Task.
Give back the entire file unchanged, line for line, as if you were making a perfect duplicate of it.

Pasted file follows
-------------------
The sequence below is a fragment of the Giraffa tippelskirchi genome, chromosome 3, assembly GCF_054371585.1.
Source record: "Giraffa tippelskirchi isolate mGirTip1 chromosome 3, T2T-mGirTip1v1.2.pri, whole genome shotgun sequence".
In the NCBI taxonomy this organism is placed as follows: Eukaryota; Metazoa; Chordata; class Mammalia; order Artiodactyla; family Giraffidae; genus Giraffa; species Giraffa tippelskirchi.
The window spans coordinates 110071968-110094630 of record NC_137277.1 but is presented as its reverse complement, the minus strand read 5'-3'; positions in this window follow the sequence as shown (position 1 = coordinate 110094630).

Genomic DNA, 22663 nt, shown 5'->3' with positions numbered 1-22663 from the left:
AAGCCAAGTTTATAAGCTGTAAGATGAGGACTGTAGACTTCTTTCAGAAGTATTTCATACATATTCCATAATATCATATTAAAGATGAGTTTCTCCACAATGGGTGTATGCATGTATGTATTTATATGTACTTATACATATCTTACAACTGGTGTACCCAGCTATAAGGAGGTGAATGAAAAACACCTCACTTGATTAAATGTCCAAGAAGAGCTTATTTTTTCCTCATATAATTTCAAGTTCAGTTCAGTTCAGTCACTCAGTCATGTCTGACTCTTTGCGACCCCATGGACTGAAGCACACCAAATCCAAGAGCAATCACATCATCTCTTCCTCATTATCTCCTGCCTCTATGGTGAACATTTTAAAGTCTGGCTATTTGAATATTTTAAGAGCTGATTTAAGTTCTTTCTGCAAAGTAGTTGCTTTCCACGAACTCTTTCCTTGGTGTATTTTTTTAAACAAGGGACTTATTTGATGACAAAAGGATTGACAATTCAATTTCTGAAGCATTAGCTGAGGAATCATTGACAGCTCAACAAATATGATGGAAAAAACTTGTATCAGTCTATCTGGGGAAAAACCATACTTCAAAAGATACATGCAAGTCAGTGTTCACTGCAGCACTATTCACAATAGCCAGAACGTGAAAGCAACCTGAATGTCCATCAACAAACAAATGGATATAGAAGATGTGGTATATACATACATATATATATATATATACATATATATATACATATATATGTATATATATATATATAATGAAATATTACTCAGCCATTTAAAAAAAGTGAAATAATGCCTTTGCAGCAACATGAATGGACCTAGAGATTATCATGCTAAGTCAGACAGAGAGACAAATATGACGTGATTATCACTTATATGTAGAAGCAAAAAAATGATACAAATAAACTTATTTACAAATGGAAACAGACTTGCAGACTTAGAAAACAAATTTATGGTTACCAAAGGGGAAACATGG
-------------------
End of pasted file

The sequence below is a fragment of the Giraffa tippelskirchi genome, chromosome 3, assembly GCF_054371585.1.
Source record: "Giraffa tippelskirchi isolate mGirTip1 chromosome 3, T2T-mGirTip1v1.2.pri, whole genome shotgun sequence".
In the NCBI taxonomy this organism is placed as follows: Eukaryota; Metazoa; Chordata; class Mammalia; order Artiodactyla; family Giraffidae; genus Giraffa; species Giraffa tippelskirchi.
The window spans coordinates 110071968-110094630 of record NC_137277.1 but is presented as its reverse complement, the minus strand read 5'-3'; positions in this window follow the sequence as shown (position 1 = coordinate 110094630).

Genomic DNA, 22663 nt, shown 5'->3' with positions numbered 1-22663 from the left:
AAGCCAAGTTTATAAGCTGTAAGATGAGGACTGTAGACTTCTTTCAGAAGTATTTCATACATATTCCATAATATCATATTAAAGATGAGTTTCTCCACAATGGGTGTATGCATGTATGTATTTATATGTACTTATACATATCTTACAACTGGTGTACCCAGCTATAAGGAGGTGAATGAAAAACACCTCACTTGATTAAATGTCCAAGAAGAGCTTATTTTTTCCTCATATAATTTCAAGTTCAGTTCAGTTCAGTCACTCAGTCATGTCTGACTCTTTGCGACCCCATGGACTGAAGCACACCAAATCCAAGAGCAATCACATCATCTCTTCCTCATTATCTCCTGCCTCTATGGTGAACATTTTAAAGTCTGGCTATTTGAATATTTTAAGAGCTGATTTAAGTTCTTTCTGCAAAGTAGTTGCTTTCCACGAACTCTTTCCTTGGTGTATTTTTTTAAACAAGGGACTTATTTGATGACAAAAGGATTGACAATTCAATTTCTGAAGCATTAGCTGAGGAATCATTGACAGCTCAACAAATATGATGGAAAAAACTTGTATCAGTCTATCTGGGGAAAAACCATACTTCAAAAGATACATGCAAGTCAGTGTTCACTGCAGCACTATTCACAATAGCCAGAACGTGAAAGCAACCTGAATGTCCATCAACAAACAAATGGATATAGAAGATGTGGTATATACATACATATATATATATATATACATATATATATACATATATATGTATATATATATATATAATGAAATATTACTCAGCCATTTAAAAAAAGTGAAATAATGCCTTTGCAGCAACATGAATGGACCTAGAGATTATCATGCTAAGTCAGACAGAGAGACAAATATGACGTGATTATCACTTATATGTAGAAGCAAAAAAATGATACAAATAAACTTATTTACAAATGGAAACAGACTTGCAGACTTAGAAAACAAATTTATGGTTACCAAAGGGGAAACATGG